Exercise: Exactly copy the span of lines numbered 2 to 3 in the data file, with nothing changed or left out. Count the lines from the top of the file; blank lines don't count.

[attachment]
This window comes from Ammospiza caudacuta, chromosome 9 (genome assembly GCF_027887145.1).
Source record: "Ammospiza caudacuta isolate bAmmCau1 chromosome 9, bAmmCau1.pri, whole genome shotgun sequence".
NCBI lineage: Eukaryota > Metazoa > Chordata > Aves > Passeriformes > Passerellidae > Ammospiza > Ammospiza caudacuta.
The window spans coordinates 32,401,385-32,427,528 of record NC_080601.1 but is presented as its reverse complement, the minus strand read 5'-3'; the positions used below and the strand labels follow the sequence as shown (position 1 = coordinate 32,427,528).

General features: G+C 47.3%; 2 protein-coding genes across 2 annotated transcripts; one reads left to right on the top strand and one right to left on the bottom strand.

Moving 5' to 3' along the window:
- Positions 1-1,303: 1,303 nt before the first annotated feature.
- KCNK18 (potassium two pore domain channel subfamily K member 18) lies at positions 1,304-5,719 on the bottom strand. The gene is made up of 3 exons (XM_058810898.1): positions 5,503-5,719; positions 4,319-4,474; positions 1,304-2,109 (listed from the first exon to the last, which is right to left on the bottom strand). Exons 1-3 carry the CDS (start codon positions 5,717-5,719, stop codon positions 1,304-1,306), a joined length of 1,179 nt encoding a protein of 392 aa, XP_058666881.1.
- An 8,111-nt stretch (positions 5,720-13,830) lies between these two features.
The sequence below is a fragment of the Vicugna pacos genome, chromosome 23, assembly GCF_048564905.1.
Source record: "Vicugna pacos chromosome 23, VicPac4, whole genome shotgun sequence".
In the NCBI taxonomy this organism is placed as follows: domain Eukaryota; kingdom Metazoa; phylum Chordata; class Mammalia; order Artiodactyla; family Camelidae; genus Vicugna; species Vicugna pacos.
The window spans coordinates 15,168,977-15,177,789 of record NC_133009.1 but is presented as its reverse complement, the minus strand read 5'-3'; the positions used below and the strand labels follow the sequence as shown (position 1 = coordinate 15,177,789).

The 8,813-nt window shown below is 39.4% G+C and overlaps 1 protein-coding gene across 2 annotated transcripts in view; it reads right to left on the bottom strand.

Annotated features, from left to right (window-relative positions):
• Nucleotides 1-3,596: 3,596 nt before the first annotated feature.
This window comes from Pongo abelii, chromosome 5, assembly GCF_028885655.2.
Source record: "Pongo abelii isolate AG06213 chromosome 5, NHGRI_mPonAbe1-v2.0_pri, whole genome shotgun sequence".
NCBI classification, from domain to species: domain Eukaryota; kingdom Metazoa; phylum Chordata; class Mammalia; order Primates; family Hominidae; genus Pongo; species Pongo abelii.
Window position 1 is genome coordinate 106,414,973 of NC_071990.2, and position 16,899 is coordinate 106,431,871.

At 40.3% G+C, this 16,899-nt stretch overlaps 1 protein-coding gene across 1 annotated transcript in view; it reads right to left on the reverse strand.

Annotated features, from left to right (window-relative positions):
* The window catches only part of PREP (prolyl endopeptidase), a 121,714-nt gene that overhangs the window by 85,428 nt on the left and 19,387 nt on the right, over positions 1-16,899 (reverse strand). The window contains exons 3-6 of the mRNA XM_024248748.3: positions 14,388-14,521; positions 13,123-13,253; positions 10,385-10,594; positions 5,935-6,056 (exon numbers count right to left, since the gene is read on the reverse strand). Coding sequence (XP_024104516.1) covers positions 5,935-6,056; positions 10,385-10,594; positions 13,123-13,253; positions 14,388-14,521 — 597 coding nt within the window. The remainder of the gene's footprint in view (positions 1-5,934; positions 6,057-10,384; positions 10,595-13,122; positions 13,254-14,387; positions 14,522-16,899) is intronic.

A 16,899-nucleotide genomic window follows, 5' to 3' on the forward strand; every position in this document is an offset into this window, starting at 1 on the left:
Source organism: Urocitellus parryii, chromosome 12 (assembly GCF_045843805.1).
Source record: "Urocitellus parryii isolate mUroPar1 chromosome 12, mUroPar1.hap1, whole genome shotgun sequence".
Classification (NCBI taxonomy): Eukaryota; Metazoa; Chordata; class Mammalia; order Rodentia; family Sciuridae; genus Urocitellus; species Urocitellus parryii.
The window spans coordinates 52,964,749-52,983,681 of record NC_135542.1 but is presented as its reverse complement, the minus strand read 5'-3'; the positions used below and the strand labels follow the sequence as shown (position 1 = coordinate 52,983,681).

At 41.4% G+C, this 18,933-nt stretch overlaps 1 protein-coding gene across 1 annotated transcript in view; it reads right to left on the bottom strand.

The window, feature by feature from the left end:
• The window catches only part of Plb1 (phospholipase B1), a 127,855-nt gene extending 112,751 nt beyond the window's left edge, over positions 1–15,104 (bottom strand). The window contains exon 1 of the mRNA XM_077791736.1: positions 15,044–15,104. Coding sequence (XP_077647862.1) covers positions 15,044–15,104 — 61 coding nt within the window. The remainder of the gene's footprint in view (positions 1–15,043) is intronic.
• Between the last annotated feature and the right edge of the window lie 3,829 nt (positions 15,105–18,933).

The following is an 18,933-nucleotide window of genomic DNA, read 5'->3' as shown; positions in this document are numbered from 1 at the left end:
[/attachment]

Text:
Source record: "Ammospiza caudacuta isolate bAmmCau1 chromosome 9, bAmmCau1.pri, whole genome shotgun sequence".
NCBI lineage: Eukaryota > Metazoa > Chordata > Aves > Passeriformes > Passerellidae > Ammospiza > Ammospiza caudacuta.